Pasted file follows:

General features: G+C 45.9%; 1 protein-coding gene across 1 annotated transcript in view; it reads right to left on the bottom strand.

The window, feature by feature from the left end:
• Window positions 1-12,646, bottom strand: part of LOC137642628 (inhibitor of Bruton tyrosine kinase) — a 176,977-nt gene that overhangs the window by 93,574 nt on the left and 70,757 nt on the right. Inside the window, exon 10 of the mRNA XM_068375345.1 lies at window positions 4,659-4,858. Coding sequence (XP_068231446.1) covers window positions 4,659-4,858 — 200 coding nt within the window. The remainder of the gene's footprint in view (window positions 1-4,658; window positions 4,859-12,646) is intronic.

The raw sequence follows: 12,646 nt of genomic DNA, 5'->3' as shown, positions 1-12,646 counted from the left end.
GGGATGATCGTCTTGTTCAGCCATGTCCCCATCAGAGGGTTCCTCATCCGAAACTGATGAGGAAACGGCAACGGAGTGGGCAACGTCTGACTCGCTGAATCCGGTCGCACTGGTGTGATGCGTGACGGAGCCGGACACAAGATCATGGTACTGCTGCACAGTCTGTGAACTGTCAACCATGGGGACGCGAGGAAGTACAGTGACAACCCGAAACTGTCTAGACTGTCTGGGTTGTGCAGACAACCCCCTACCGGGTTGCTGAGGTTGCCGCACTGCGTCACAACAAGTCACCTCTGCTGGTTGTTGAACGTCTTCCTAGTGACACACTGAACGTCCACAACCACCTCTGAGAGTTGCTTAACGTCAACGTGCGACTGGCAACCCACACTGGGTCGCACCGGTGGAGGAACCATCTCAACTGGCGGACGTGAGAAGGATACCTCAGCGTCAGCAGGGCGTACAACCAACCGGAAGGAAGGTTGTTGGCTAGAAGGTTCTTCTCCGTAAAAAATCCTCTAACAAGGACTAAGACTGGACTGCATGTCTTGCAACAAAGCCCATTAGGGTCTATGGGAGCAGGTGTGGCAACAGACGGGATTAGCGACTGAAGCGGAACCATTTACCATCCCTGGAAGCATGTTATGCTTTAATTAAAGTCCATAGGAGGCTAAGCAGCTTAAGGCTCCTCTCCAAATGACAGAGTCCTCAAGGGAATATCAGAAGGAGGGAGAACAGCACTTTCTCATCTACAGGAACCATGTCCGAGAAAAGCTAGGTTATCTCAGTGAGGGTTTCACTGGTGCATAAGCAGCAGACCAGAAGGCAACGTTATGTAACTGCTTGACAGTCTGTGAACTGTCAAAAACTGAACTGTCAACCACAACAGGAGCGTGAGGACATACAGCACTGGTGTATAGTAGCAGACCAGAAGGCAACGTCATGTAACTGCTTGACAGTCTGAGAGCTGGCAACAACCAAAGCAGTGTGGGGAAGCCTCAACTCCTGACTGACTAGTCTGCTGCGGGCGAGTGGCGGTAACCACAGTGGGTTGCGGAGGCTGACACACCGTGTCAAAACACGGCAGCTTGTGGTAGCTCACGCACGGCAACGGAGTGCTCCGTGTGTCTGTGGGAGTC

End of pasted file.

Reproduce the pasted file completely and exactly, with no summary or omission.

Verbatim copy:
General features: G+C 45.9%; 1 protein-coding gene across 1 annotated transcript in view; it reads right to left on the bottom strand.

The window, feature by feature from the left end:
• Window positions 1-12,646, bottom strand: part of LOC137642628 (inhibitor of Bruton tyrosine kinase) — a 176,977-nt gene that overhangs the window by 93,574 nt on the left and 70,757 nt on the right. Inside the window, exon 10 of the mRNA XM_068375345.1 lies at window positions 4,659-4,858. Coding sequence (XP_068231446.1) covers window positions 4,659-4,858 — 200 coding nt within the window. The remainder of the gene's footprint in view (window positions 1-4,658; window positions 4,859-12,646) is intronic.

The raw sequence follows: 12,646 nt of genomic DNA, 5'->3' as shown, positions 1-12,646 counted from the left end.
GGGATGATCGTCTTGTTCAGCCATGTCCCCATCAGAGGGTTCCTCATCCGAAACTGATGAGGAAACGGCAACGGAGTGGGCAACGTCTGACTCGCTGAATCCGGTCGCACTGGTGTGATGCGTGACGGAGCCGGACACAAGATCATGGTACTGCTGCACAGTCTGTGAACTGTCAACCATGGGGACGCGAGGAAGTACAGTGACAACCCGAAACTGTCTAGACTGTCTGGGTTGTGCAGACAACCCCCTACCGGGTTGCTGAGGTTGCCGCACTGCGTCACAACAAGTCACCTCTGCTGGTTGTTGAACGTCTTCCTAGTGACACACTGAACGTCCACAACCACCTCTGAGAGTTGCTTAACGTCAACGTGCGACTGGCAACCCACACTGGGTCGCACCGGTGGAGGAACCATCTCAACTGGCGGACGTGAGAAGGATACCTCAGCGTCAGCAGGGCGTACAACCAACCGGAAGGAAGGTTGTTGGCTAGAAGGTTCTTCTCCGTAAAAAATCCTCTAACAAGGACTAAGACTGGACTGCATGTCTTGCAACAAAGCCCATTAGGGTCTATGGGAGCAGGTGTGGCAACAGACGGGATTAGCGACTGAAGCGGAACCATTTACCATCCCTGGAAGCATGTTATGCTTTAATTAAAGTCCATAGGAGGCTAAGCAGCTTAAGGCTCCTCTCCAAATGACAGAGTCCTCAAGGGAATATCAGAAGGAGGGAGAACAGCACTTTCTCATCTACAGGAACCATGTCCGAGAAAAGCTAGGTTATCTCAGTGAGGGTTTCACTGGTGCATAAGCAGCAGACCAGAAGGCAACGTTATGTAACTGCTTGACAGTCTGTGAACTGTCAAAAACTGAACTGTCAACCACAACAGGAGCGTGAGGACATACAGCACTGGTGTATAGTAGCAGACCAGAAGGCAACGTCATGTAACTGCTTGACAGTCTGAGAGCTGGCAACAACCAAAGCAGTGTGGGGAAGCCTCAACTCCTGACTGACTAGTCTGCTGCGGGCGAGTGGCGGTAACCACAGTGGGTTGCGGAGGCTGACACACCGTGTCAAAACACGGCAGCTTGTGGTAGCTCACGCACGGCAACGGAGTGCTCCGTGTGTCTGTGGGAGTC